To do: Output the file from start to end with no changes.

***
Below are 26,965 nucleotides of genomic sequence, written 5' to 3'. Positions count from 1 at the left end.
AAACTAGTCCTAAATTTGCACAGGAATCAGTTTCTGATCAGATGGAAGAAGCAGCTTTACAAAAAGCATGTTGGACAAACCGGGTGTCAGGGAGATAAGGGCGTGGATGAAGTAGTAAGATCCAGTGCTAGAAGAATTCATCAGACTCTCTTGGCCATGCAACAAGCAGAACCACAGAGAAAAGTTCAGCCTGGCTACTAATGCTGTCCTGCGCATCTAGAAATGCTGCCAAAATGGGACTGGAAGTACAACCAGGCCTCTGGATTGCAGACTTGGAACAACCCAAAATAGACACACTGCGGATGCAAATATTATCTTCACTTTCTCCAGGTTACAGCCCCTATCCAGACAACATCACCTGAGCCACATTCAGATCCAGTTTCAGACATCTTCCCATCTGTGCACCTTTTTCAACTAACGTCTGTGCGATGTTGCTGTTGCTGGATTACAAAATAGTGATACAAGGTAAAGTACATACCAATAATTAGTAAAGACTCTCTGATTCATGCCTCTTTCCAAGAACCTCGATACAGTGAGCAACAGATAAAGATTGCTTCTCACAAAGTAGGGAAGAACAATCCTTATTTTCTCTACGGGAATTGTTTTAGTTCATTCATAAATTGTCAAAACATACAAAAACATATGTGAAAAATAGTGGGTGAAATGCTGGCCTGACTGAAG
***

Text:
Below are 26,965 nucleotides of genomic sequence, written 5' to 3'. Positions count from 1 at the left end.
AAACTAGTCCTAAATTTGCACAGGAATCAGTTTCTGATCAGATGGAAGAAGCAGCTTTACAAAAAGCATGTTGGACAAACCGGGTGTCAGGGAGATAAGGGCGTGGATGAAGTAGTAAGATCCAGTGCTAGAAGAATTCATCAGACTCTCTTGGCCATGCAACAAGCAGAACCACAGAGAAAAGTTCAGCCTGGCTACTAATGCTGTCCTGCGCATCTAGAAATGCTGCCAAAATGGGACTGGAAGTACAACCAGGCCTCTGGATTGCAGACTTGGAACAACCCAAAATAGACACACTGCGGATGCAAATATTATCTTCACTTTCTCCAGGTTACAGCCCCTATCCAGACAACATCACCTGAGCCACATTCAGATCCAGTTTCAGACATCTTCCCATCTGTGCACCTTTTTCAACTAACGTCTGTGCGATGTTGCTGTTGCTGGATTACAAAATAGTGATACAAGGTAAAGTACATACCAATAATTAGTAAAGACTCTCTGATTCATGCCTCTTTCCAAGAACCTCGATACAGTGAGCAACAGATAAAGATTGCTTCTCACAAAGTAGGGAAGAACAATCCTTATTTTCTCTACGGGAATTGTTTTAGTTCATTCATAAATTGTCAAAACATACAAAAACATATGTGAAAAATAGTGGGTGAAATGCTGGCCTGACTGAAG